A Q&A session will follow the screening with director Chris Eyre, writer Scott Garen, and actress Irene Bedard.

Friday, Nov. 20 at 5:30 p.m. – “Chasing the Light”

CSUSM— University Student Union, Ballroom

Director/Writer: Blackhorse Lowe

Riggs, a depressed and struggling screenwriter in Albuquerque, New Mexico, begrudgingly goes with his drug-dealing friend, Many Goats, on a run that goes terribly wrong. A series of misadventures follows: bar fights, house parties, feuding couples and even a trip on the drug DMT. But none of these calamities can distract a dejected Riggs from his melodramatic thoughts of his ex-girlfriend. In this hilarious and dark film, Blackhorse calls on the rhythm of Slacker, the rich and sharp dialogue of Tarantino and the retro sensibility of Jim Jarmusch to create a unique and spectacular cinematic ride in his newest feature, scored by Nathan Young with music by Tenderizor, Lydell Mitchell, Toomuchloud and DE The Commoner. Appropriate for mature audiences.

A Q&A session will follow the screening with director/writer Blackhorse Lowe.

Friday, Nov. 20 at 7:30 p.m. – The Sketch Comedy Group, The 1491s

CSUSM— University Student Union, Ballroom

“Appropriate for Mature Audiences”

The 1491s are a sketch comedy group based in the wooded ghettos of Minnesota and buffalo grass of Oklahoma. They are a gaggle of Indians chock full of cynicism and splashed with a good dose of indigenous satire. They coined the term “All My Relations,” and are still waiting on the royalties. They were at Custer's Last Stand. They mooned Chris Columbus when he landed. They invented bubble gum. The 1491s teach young women to be strong and young men how to seduce these strong women.

Friday, Nov. 20 at 7:30 p.m. – World Premiere of “Goldilocks and the Bears”

CSUSM— University Student Union, Ballroom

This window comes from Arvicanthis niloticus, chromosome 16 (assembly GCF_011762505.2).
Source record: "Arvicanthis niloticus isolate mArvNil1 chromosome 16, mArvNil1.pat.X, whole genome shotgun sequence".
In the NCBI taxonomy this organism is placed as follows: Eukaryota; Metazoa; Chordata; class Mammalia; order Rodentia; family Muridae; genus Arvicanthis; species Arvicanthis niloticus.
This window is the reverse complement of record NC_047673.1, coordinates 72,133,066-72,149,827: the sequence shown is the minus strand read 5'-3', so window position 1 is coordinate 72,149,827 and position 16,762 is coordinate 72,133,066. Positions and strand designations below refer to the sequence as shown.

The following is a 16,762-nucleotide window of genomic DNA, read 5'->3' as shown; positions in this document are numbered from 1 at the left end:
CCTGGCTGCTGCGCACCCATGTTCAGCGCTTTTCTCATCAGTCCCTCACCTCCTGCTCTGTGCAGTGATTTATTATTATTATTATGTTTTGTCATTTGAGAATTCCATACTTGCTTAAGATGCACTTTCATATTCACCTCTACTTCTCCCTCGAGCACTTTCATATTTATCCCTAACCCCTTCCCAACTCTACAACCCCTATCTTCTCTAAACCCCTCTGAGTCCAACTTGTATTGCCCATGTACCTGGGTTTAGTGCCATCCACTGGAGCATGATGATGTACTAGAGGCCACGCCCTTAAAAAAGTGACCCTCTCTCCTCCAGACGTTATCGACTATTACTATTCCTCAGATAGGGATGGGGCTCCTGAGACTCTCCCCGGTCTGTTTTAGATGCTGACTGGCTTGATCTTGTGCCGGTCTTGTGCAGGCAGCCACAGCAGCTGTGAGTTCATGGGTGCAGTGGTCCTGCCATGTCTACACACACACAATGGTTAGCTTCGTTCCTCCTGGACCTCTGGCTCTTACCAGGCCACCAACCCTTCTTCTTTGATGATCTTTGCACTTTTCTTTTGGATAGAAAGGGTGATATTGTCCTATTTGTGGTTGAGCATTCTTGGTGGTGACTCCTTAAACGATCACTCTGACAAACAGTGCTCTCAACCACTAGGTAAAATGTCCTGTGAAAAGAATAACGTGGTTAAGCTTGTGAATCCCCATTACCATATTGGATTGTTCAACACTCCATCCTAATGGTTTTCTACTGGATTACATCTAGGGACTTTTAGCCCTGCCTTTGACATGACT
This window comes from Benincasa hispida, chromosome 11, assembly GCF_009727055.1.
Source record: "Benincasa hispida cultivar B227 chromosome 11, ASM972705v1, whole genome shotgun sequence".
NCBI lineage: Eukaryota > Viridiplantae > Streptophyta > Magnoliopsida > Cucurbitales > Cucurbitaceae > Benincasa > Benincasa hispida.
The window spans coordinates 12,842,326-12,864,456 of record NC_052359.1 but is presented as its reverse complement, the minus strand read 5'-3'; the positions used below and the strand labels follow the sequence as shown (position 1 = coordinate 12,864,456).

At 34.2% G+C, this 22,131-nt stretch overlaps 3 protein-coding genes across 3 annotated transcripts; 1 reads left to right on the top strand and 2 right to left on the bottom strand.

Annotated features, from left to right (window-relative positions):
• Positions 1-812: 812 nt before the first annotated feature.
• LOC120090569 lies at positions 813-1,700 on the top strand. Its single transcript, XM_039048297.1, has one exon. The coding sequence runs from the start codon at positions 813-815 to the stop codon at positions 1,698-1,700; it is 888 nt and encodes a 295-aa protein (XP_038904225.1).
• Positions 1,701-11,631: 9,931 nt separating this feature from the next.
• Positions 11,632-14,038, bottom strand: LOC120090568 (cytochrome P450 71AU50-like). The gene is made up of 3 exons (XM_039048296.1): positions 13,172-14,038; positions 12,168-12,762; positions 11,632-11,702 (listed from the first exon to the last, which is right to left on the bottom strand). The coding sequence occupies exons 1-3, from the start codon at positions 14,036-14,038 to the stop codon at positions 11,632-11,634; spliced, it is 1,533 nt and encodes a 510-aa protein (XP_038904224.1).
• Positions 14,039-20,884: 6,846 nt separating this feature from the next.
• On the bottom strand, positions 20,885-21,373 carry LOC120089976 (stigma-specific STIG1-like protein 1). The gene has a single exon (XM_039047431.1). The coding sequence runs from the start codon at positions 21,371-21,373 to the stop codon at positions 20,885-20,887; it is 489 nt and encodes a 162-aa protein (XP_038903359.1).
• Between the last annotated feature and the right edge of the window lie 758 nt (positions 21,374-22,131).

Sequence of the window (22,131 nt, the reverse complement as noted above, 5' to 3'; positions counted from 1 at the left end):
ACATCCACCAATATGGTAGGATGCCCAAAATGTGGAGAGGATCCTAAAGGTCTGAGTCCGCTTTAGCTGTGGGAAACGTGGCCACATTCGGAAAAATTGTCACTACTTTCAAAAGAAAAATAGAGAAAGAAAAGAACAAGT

Director: Zoe Hopkins

 “Appropriate for Mature Audiences”

A comedic adaptation of the children's classic, this version is more adult and entirely in the Mohawk language. With the theme of colonization at the core, this film has Goldilocks visiting the home of the bears, who have become more like humans than Goldilocks' own family.

Saturday, Nov. 21 at 1 p.m. –Youth Program facilitated by Steven Paul Judd

Pechanga Resort & Casino—Comedy Club

Opportunities for youth, 12 to 18 years old, include a Saturday afternoon shorts program, hosted by Artist, Filmmaker and Humanitarian Steven Paul Judd, featuring student films selected from the surrounding tribal community. Featured shorts include: The Child Who Hammered Nails, Footsteps, Malsem, Amazing, Crash Site, Viejas History, Mia’, Clouds of Autumn, First Contact, Ronnie BoDean, and Indian and the Tourist.

Saturday, Nov. 21 at 1:30 p.m. – 7th Generation

Pechanga Resort & Casino—The Show Room

Director: John L. Voth

Producers: John L. Voth, Sunshine Frank, Jim E Warne

This film covers generations of history, including the perspectives of Jim E Warne (Oglala Lakota) an advocate and educator. His story of the 7th Generation touches many levels of history and the unknown experiences of past generations. This documentary addresses historical and current perspectives from elders and community members with a focus on a positive future for our youth, the 7th Generation.

A Q&A session will follow the screening with producer/writer Jim E Warne.

Saturday, Nov. 21 at 3:00 p.m. – “Songs My Brothers Taught Me”

Pechanga Resort & Casino—The Show Room

Director: Chloé Zhao

With an older brother in jail and living with their single mother on Pine Ridge Reservation, Johnny and his sister Jashuan's lives develop new challenges when their absentee cowboy father suddenly dies. The loss prompts Johnny to strike out for Los Angeles, but would mean leaving behind his beloved sister.

A Q&A session will follow the screening with actress Irene Bedard.

Saturday, Nov. 21 at 7:15 p.m. – “Ronnie BoDean”

Pechanga Resort & Casino – The Show Room

Director: Steven Paul Judd